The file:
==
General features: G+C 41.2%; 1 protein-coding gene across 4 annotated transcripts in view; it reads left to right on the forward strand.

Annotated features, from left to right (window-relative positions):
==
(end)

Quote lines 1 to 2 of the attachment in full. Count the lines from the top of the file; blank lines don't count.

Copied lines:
General features: G+C 41.2%; 1 protein-coding gene across 4 annotated transcripts in view; it reads left to right on the forward strand.

Annotated features, from left to right (window-relative positions):